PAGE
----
Developmental Dyslexia refers to difficulty with sight word recognition, or matching sounds with letters.
Language Learning Disability/Dyslexia refers to difficulty with reliance on sight recognition to read and being unable to sound out unknown words which impacts reading comprehension. This impacts reading speed as well as the ability to recognize and process letters and numbers.
Global Dyslexia refers to weak executive functioning as well as phonetic skills. We often see difficulty with remembering daily school materials or following routines. They struggle to find materials in their desk or locker.
Where Should Parents Begin?
As a parent who is receiving the above feedback from your teacher, the first step is to request additional support, through an Intervention and Referral Services Plan (I&RS Plan). Then seek out a Basic Skills Intervention in the area of reading and writing.
The next thing is to ask for a Child Study Team (CST) Referral. You should put your request in writing, stating briefly that you would like to request additional support for your child named XXX, age XX, in grade XX, and ask to be contacted promptly at (insert phone number) or (email address).
Follow up and make sure you are scheduled for a meeting within a reasonable time frame. At your meeting, you will sit with the entire Child Study Team (School Psychologist, Learning Disabilities Teacher Consultant, and Social Worker) where you will share your child’s area of struggles, specifically, within the areas of reading, reading comprehension, written expression and/or spelling and state that you suspect that your child has a learning disability. Document your teacher’s feedback as added support, and bring samples of your child’s work.
When your Child Study Team decides to move forward with testing, the School Psychologist will provide a psychological assessment, the Learning Specialist will provide an educational assessment, and the Social Worker will interview you (as the parent) for a social background. Expect these evaluations to be completed within 90 days.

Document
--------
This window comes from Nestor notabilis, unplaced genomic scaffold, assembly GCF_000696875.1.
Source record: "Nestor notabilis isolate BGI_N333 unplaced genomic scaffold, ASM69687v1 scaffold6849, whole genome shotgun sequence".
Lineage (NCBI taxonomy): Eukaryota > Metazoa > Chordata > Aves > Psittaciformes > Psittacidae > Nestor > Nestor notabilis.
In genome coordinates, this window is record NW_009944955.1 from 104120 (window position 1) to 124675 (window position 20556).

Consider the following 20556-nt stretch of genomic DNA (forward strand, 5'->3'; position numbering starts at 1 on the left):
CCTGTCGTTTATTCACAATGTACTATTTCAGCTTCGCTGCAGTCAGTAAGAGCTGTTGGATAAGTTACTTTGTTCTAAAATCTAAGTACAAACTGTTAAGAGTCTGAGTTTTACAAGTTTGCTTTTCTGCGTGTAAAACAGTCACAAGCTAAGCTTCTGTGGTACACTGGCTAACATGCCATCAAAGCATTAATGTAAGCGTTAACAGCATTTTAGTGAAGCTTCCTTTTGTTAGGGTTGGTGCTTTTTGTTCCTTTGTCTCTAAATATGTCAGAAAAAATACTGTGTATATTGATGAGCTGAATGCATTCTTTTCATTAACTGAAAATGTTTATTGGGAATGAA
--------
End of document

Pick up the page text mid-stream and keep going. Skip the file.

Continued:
Eligibility for an Individualized Education Plan (IEP) is under Specific Learning Disability (SLD). An academic program can then be put in place for your child each day in school. For example, pull out resource with specialized curriculum for remediation.
According to Shaywitz, the Orton Gillingham and Wilson curriculum are multisensory ways to teach phonetics, sight word recognition, reading and reading comprehension.
Anxiety and Dyslexia
So to answer the question – which came first, the behavior or the disability? The answer is, the disability, and the behaviors became the child’s way of coping. By our nature, when a skill that is a prominent part of our daily functioning, such as reading, is difficult, it impacts our sense of self, our sense of “I can.”
Once our brains are awakened to letters and words, this becomes a large part of our daily functioning to gain information. Think about it – how many times do you google something you don’t know? Imagine how hard it would be if you couldn’t even spell what you wanted to look up? It’s not surprising that anxiety would ensue after months of trying to read with struggle and limited success.
For our children with dyslexia, the emotional support is equally as important as the academic remediation. In fact, when our children are struggling behaviorally (e.g., school phobia or separation anxiety), I like to ask about academics in an effort to rule out (or in) if learning is difficult. None of these variables function in isolation and the process of identifying the learning disability is sometimes not that clear because our children develop areas of strength to compensate for their weakness. Our children may also ‘fall in between the cracks’ if they are hard workers and continue to try